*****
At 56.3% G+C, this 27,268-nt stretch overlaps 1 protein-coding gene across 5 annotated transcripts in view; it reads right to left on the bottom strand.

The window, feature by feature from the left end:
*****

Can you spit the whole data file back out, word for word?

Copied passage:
At 56.3% G+C, this 27,268-nt stretch overlaps 1 protein-coding gene across 5 annotated transcripts in view; it reads right to left on the bottom strand.

The window, feature by feature from the left end: